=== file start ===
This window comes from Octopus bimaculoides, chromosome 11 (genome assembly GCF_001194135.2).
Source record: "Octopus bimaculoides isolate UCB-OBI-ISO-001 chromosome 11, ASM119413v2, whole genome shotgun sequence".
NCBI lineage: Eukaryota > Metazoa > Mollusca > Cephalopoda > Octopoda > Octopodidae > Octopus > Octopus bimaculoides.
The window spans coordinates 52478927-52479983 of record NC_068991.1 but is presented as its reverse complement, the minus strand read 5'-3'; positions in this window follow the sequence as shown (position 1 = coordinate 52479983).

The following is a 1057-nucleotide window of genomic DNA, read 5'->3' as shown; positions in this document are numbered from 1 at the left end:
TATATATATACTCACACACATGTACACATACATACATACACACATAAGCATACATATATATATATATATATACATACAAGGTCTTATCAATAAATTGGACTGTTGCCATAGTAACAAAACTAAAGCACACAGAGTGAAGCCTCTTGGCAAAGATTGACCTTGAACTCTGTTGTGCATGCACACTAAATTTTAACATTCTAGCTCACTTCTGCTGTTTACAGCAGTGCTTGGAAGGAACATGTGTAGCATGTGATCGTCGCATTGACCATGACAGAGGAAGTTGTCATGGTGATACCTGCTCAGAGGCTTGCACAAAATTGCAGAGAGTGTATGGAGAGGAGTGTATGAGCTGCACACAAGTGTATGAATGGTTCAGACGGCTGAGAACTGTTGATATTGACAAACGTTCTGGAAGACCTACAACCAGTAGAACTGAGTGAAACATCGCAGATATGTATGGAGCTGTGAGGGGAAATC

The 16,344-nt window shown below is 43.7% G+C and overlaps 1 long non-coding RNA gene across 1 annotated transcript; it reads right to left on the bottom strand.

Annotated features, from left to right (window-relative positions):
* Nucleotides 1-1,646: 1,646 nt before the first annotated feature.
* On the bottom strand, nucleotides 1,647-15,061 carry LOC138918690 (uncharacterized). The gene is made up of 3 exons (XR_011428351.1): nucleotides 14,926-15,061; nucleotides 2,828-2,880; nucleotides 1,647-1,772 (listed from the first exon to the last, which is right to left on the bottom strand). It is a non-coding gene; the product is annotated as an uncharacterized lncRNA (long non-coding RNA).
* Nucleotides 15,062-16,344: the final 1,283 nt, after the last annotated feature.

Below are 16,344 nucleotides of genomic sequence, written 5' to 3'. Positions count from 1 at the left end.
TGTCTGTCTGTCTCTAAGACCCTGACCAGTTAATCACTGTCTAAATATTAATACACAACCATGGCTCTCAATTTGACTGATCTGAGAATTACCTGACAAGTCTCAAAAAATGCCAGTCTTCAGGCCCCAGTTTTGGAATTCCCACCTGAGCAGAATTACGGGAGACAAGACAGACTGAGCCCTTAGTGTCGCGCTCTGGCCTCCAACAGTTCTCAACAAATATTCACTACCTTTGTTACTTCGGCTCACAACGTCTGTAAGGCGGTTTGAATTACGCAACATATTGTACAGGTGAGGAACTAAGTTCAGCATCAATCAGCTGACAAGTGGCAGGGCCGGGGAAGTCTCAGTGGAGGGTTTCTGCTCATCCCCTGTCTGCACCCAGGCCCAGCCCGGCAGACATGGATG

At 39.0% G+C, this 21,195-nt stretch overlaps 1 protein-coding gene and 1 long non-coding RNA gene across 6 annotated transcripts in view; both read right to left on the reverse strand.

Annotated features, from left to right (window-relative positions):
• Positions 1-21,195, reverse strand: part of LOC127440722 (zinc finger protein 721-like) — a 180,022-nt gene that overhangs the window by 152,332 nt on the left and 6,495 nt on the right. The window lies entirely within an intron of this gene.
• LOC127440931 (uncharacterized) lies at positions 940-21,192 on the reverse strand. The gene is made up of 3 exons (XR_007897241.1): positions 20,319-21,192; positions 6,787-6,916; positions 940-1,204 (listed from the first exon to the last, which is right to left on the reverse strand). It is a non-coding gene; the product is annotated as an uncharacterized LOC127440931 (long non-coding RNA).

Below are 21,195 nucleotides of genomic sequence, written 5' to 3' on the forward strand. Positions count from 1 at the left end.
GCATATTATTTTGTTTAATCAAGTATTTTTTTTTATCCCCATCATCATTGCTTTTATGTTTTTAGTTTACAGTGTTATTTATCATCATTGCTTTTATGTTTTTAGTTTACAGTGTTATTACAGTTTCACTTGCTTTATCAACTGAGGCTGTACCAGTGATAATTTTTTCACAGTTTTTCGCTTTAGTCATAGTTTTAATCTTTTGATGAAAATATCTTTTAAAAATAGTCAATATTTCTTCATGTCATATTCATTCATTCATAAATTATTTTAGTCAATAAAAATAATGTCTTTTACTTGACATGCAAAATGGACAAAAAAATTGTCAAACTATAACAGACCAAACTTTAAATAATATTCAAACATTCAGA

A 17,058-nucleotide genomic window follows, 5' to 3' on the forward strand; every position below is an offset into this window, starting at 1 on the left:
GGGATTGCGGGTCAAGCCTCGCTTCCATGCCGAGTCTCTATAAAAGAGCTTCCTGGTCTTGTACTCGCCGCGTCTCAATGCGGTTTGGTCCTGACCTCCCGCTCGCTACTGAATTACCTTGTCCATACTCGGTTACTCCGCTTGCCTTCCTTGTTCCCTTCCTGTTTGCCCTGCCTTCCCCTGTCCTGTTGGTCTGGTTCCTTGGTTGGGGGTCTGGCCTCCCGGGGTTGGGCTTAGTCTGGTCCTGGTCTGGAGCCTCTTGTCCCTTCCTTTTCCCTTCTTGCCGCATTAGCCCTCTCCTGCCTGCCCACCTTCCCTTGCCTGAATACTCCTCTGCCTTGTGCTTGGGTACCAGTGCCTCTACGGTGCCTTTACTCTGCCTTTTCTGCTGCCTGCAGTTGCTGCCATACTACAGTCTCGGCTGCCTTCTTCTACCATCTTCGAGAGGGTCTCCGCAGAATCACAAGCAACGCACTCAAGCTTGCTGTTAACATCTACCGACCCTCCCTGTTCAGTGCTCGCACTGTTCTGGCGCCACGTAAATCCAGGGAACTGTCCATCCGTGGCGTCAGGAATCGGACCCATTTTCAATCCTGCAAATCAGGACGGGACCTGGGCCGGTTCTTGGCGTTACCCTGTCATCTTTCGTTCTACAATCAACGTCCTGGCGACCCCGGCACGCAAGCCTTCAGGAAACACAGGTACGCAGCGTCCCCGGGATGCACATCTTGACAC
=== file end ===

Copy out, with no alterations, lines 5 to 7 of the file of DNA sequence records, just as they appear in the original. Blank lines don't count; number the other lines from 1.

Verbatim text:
The following is a 1057-nucleotide window of genomic DNA, read 5'->3' as shown; positions in this document are numbered from 1 at the left end:
TATATATATACTCACACACATGTACACATACATACATACACACATAAGCATACATATATATATATATATATACATACAAGGTCTTATCAATAAATTGGACTGTTGCCATAGTAACAAAACTAAAGCACACAGAGTGAAGCCTCTTGGCAAAGATTGACCTTGAACTCTGTTGTGCATGCACACTAAATTTTAACATTCTAGCTCACTTCTGCTGTTTACAGCAGTGCTTGGAAGGAACATGTGTAGCATGTGATCGTCGCATTGACCATGACAGAGGAAGTTGTCATGGTGATACCTGCTCAGAGGCTTGCACAAAATTGCAGAGAGTGTATGGAGAGGAGTGTATGAGCTGCACACAAGTGTATGAATGGTTCAGACGGCTGAGAACTGTTGATATTGACAAACGTTCTGGAAGACCTACAACCAGTAGAACTGAGTGAAACATCGCAGATATGTATGGAGCTGTGAGGGGAAATC

The 16,344-nt window shown below is 43.7% G+C and overlaps 1 long non-coding RNA gene across 1 annotated transcript; it reads right to left on the bottom strand.